Men have been trying to solve that problem for lo! these many generations, and, as they give everything they own and a great many things they don’t to women, women might as well have the benefit of their experience at once. The commonest thing for a man to do in such an emergency is to unbutton his vest, throw his coat taile over the back of his head, walk up to the first man he sees, turn his back to him and ask his help. If he knows the other man he says, “Old fellow, I’ve busted my gallusses. Yank ‘em down, will you?” If he does not know him, he is, of course, more distant – that is, in his speech. He may say something like this: “Oblige me, sir, by drawing down my suspenders. As you see, they’re broken.” And the other fellow, who it’s ten thousand to one, wears suspenders himself, has a fellow feeling and obliges.

Now, there is, perhaps the simplest method and the easiest to learn. Any women can say: “Oblige me sir, by drawing down my suspenders. As you see, they’re broken.” It may be that the man’s hand will tremble a bit, but there will be a fellow feeling still, and he certainly will oblige.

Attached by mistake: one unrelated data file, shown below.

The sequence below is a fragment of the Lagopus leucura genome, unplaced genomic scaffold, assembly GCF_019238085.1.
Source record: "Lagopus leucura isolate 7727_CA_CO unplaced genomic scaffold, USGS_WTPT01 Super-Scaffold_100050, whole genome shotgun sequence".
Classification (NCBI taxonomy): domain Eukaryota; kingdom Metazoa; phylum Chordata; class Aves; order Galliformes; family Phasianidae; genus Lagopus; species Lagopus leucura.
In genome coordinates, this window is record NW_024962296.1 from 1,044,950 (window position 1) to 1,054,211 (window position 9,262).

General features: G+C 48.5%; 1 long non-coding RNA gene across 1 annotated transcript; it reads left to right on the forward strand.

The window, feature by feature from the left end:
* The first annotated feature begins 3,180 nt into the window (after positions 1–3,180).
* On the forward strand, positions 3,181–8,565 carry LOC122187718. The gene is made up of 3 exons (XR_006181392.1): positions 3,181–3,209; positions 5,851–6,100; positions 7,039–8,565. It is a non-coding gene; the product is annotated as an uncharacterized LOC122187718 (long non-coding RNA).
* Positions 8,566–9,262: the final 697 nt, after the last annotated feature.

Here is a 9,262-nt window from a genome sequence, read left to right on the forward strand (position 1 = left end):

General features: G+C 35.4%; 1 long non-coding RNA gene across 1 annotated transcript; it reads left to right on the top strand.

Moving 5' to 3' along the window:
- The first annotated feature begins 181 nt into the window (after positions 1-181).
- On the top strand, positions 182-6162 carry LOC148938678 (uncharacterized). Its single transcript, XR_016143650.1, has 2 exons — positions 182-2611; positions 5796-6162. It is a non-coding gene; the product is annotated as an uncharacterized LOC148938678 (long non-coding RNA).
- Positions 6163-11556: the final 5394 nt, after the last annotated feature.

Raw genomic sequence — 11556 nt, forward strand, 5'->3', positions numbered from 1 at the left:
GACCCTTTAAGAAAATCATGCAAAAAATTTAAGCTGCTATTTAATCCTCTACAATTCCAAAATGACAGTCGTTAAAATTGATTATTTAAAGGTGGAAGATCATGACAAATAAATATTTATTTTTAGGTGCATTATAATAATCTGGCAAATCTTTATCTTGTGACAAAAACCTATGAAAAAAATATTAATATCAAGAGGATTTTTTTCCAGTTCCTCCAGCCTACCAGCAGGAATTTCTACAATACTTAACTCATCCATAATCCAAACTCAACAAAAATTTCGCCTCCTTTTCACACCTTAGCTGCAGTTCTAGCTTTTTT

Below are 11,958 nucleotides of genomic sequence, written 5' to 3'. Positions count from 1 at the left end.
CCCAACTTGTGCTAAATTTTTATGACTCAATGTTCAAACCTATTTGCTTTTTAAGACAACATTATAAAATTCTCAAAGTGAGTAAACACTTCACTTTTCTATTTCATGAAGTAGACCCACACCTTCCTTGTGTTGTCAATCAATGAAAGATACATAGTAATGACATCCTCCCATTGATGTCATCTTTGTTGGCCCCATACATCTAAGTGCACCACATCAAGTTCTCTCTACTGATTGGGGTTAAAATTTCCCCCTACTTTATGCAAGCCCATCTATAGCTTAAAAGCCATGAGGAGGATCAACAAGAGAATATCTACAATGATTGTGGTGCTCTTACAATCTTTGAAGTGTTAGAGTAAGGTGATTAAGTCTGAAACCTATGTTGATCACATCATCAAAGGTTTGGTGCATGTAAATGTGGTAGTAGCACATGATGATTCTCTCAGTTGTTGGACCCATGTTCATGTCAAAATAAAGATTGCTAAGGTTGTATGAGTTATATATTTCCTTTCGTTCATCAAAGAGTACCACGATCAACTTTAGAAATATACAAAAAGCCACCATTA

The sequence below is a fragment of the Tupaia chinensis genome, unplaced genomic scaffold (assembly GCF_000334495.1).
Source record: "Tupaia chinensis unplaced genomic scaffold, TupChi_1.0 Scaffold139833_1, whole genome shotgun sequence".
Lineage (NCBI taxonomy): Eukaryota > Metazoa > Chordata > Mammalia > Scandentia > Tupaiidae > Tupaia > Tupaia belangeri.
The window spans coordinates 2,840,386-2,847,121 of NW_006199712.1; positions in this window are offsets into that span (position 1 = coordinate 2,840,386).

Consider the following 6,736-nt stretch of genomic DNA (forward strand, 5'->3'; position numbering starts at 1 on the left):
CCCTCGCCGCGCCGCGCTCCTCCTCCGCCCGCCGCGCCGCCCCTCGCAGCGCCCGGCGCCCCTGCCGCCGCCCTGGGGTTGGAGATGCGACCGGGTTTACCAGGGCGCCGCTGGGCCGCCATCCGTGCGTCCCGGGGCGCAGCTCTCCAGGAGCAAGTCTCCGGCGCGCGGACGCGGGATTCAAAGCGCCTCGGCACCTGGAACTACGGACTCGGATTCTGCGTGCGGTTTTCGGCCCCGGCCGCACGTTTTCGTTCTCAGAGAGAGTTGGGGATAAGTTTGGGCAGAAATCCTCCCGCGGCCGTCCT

Menswear by Ralph Lauren - black pants with braces

If a man’s suspender button’s fly off when the rupture between his suspenders and his trousers comes he has as a last resort that may be stated at first as being the most discomforting – to a man. He can take off his suspenders and walk on the heels of his trousers. But a women would hate to take off her suspenders, for, strangely enough, she wears them for show, most unostentatiously, proudly, delightedly, with an air that plainer than words: “Be kind enough to observe, I have taken another step toward the emancipation of the sex.” Some women, indeed, choose the gaudiest colors for their suspenders. If a man were to wear suspenders as loud as theirs he would not be able to hear himself think. For example, all Philadelphia was delighted the other day by the sight of a red headed girl wearing red suspenders and a pair of red shoes. Men, on the other hand, hide their suspenders. If they don’t wear sashes to conceal the awkward end of the ugly straps.